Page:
Gender equality means that women and men, and girls and boys, enjoy the same rights, resources, opportunities and protections. Existing power structures mostly privilege boys and men, giving them greater access to resources, greater personal freedom, and less vulnerability to the violation of rights than women and girls. While girls are more likely to be negatively affected from gender-based disadvantages, boys can also face some limitations and vulnerabilities due to their gender.
Gender inequalities are drivers of many child protection violations. They begin with boys’ and girls’ socialisation in the family, school or community which encourages them to follow specific cultural norms and roles deemed appropriate for their gender. The gendered socialisation can mean that girls are expected to do more domestic work, not get as much or as quality schooling as boys, to marry younger, be less mobile, or tolerate physical and sexual abuse. Conversely, it can mean that boys are expected to be more aggressive, violent, mobile, unruly and responsible for and capable of making money, having a job, etc.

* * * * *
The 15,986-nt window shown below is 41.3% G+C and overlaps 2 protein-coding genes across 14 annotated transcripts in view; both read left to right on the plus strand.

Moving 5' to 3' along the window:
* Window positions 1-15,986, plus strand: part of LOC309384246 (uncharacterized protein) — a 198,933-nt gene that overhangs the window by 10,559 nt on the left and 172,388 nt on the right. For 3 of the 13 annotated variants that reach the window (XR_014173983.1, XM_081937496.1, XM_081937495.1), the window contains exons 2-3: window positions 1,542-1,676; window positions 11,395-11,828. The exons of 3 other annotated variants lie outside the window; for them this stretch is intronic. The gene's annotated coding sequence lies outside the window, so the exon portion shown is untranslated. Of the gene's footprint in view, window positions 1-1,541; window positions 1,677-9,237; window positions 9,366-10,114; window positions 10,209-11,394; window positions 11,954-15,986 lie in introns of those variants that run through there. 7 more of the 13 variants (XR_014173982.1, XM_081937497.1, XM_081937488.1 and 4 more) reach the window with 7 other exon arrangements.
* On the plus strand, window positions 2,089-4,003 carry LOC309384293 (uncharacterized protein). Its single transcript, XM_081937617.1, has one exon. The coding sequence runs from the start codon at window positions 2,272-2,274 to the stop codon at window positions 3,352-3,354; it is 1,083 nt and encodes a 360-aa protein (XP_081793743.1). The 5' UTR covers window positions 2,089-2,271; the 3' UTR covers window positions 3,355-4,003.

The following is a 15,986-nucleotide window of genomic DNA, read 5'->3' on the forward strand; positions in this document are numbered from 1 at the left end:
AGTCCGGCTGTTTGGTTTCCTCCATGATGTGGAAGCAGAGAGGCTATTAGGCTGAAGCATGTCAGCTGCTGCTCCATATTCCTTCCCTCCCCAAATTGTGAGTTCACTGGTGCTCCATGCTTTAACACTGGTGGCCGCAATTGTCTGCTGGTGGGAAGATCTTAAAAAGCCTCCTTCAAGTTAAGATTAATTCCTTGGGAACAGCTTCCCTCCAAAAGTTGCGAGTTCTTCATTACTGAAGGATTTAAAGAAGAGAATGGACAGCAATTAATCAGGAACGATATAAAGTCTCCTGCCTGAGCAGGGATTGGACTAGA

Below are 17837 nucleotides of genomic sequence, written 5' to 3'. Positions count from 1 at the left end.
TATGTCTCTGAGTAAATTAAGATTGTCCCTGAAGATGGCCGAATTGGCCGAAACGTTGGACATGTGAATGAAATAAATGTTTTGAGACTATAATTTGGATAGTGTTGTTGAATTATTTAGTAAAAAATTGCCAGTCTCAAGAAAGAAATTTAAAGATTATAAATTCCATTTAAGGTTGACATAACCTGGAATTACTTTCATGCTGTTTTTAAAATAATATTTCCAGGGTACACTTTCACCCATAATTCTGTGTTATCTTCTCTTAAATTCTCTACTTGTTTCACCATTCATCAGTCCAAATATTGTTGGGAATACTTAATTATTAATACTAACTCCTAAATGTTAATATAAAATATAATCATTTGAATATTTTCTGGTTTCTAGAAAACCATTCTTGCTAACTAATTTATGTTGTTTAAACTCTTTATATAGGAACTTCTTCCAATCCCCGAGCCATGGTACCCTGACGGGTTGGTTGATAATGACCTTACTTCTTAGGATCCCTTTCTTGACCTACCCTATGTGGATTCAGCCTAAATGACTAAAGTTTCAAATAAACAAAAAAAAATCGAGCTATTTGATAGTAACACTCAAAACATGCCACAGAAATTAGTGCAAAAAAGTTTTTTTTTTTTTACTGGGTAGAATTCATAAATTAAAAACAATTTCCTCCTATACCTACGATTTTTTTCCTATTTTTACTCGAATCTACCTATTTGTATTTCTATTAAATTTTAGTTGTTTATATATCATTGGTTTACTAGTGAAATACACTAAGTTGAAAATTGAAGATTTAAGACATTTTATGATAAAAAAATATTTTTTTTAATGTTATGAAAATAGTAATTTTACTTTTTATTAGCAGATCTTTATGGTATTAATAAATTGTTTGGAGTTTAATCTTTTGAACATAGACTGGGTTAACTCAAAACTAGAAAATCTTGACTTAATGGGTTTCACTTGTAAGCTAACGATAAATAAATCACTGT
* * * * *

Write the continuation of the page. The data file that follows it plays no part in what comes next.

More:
It is the role of our families, schools and communities to ensure boys and girls grow up with more gender equitable roles and practices, and achieve gender equitable outcomes in protection, safety and life opportunities.